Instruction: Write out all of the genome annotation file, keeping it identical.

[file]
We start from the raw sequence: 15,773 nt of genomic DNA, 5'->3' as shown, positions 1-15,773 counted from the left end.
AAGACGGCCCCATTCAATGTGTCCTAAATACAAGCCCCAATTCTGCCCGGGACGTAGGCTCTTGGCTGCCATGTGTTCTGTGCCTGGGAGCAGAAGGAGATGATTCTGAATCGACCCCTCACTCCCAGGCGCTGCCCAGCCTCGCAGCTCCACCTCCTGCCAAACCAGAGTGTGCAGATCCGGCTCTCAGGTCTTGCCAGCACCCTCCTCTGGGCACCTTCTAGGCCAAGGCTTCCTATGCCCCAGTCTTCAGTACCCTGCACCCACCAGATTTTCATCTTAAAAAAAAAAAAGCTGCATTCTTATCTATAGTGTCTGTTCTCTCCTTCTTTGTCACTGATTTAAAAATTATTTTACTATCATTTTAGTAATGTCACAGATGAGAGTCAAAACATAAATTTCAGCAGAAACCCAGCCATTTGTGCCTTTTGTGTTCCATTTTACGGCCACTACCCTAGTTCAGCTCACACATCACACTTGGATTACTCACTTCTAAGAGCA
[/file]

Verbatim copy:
We start from the raw sequence: 15,773 nt of genomic DNA, 5'->3' as shown, positions 1-15,773 counted from the left end.
AAGACGGCCCCATTCAATGTGTCCTAAATACAAGCCCCAATTCTGCCCGGGACGTAGGCTCTTGGCTGCCATGTGTTCTGTGCCTGGGAGCAGAAGGAGATGATTCTGAATCGACCCCTCACTCCCAGGCGCTGCCCAGCCTCGCAGCTCCACCTCCTGCCAAACCAGAGTGTGCAGATCCGGCTCTCAGGTCTTGCCAGCACCCTCCTCTGGGCACCTTCTAGGCCAAGGCTTCCTATGCCCCAGTCTTCAGTACCCTGCACCCACCAGATTTTCATCTTAAAAAAAAAAAAGCTGCATTCTTATCTATAGTGTCTGTTCTCTCCTTCTTTGTCACTGATTTAAAAATTATTTTACTATCATTTTAGTAATGTCACAGATGAGAGTCAAAACATAAATTTCAGCAGAAACCCAGCCATTTGTGCCTTTTGTGTTCCATTTTACGGCCACTACCCTAGTTCAGCTCACACATCACACTTGGATTACTCACTTCTAAGAGCA